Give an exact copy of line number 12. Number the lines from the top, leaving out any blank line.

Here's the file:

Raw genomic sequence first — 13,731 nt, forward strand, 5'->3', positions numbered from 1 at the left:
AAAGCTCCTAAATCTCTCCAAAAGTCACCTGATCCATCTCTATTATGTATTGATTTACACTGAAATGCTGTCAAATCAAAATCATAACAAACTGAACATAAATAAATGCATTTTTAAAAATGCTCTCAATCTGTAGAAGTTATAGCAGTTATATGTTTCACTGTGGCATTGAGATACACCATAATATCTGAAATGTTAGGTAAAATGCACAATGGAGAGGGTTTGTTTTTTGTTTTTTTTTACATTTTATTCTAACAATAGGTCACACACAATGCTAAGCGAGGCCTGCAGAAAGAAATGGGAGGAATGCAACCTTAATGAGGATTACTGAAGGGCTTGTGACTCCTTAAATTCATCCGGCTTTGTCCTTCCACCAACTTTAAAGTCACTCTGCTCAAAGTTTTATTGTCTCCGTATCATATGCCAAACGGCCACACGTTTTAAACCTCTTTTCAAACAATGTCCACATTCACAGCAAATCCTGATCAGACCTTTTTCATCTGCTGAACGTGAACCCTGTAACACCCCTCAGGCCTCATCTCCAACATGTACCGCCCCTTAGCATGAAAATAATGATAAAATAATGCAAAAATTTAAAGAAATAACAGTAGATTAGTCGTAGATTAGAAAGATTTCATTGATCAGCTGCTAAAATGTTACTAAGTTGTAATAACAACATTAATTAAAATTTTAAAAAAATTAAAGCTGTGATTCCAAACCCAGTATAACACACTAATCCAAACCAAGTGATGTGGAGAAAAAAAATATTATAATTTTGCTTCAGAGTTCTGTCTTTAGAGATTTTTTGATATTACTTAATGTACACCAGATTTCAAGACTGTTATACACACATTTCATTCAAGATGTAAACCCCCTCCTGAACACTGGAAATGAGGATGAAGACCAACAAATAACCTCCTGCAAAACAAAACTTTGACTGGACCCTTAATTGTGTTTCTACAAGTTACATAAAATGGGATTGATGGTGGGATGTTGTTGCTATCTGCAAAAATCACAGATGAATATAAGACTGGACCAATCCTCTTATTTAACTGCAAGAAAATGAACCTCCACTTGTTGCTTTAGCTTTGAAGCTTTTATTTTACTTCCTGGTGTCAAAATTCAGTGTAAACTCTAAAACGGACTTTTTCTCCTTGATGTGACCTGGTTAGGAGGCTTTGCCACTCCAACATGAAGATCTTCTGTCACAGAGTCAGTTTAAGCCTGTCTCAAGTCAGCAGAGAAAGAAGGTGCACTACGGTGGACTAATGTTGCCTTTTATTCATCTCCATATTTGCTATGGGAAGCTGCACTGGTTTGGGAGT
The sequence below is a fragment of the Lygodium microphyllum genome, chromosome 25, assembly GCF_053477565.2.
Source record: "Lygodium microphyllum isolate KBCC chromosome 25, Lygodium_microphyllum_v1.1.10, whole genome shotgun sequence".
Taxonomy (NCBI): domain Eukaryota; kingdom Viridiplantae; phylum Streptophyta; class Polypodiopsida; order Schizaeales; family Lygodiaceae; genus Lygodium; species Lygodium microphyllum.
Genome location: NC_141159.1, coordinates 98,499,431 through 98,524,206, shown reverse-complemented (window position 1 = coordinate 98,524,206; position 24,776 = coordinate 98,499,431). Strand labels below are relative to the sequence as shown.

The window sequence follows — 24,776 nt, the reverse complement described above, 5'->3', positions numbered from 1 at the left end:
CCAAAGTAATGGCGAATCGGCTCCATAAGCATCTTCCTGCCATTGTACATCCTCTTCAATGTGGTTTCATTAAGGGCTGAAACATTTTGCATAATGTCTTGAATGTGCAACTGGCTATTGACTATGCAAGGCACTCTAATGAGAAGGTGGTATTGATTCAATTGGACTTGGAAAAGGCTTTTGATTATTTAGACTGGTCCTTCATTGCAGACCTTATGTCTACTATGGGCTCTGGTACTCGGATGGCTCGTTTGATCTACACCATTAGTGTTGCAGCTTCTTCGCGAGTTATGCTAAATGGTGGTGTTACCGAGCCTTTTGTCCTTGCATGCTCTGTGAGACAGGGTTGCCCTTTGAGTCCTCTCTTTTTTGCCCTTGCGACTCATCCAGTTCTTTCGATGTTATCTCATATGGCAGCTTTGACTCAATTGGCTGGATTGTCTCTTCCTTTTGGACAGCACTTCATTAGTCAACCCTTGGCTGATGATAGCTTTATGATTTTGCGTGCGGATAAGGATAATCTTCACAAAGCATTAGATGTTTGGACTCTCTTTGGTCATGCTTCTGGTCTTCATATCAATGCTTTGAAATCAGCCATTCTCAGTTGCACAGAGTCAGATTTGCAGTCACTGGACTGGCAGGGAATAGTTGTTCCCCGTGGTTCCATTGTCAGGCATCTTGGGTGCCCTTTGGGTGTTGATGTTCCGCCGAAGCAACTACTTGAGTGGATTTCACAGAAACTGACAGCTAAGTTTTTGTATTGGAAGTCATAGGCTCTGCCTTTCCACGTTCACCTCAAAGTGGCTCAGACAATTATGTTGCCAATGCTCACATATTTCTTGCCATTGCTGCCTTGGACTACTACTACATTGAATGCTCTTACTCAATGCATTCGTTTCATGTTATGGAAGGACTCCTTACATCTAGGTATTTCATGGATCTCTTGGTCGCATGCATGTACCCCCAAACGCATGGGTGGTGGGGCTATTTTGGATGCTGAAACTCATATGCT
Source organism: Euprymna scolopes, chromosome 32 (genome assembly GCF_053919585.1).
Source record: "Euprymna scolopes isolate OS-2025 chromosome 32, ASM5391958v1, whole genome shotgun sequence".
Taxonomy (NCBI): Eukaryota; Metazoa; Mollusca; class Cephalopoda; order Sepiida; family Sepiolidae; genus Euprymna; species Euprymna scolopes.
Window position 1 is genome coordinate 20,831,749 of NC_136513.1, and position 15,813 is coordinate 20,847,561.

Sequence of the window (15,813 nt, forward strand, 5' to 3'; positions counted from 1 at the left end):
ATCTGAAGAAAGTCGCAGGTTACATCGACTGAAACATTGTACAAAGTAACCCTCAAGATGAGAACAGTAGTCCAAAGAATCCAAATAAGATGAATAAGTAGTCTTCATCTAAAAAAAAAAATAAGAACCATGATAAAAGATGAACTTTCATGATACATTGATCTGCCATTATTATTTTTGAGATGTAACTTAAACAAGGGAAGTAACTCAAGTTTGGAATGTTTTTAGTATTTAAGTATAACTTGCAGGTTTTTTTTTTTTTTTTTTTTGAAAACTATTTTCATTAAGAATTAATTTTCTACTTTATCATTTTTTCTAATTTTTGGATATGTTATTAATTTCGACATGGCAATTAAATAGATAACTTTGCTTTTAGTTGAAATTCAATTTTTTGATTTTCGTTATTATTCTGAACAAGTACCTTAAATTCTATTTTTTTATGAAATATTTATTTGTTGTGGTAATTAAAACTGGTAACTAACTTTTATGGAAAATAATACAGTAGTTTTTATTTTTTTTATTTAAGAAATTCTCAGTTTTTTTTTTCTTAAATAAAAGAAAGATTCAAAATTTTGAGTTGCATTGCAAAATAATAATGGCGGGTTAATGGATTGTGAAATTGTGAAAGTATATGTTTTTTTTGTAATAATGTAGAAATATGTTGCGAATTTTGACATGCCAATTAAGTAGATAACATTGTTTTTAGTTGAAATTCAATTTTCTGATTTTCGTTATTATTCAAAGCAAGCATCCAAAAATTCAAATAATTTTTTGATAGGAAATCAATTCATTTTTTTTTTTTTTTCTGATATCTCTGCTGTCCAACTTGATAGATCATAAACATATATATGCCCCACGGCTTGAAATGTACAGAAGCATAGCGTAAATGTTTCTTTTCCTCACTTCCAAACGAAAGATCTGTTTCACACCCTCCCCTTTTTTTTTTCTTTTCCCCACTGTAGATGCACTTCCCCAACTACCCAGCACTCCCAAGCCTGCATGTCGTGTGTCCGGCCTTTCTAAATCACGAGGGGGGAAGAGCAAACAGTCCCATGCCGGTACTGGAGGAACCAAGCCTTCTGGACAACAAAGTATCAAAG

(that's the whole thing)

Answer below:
Window position 1 is genome coordinate 20,831,749 of NC_136513.1, and position 15,813 is coordinate 20,847,561.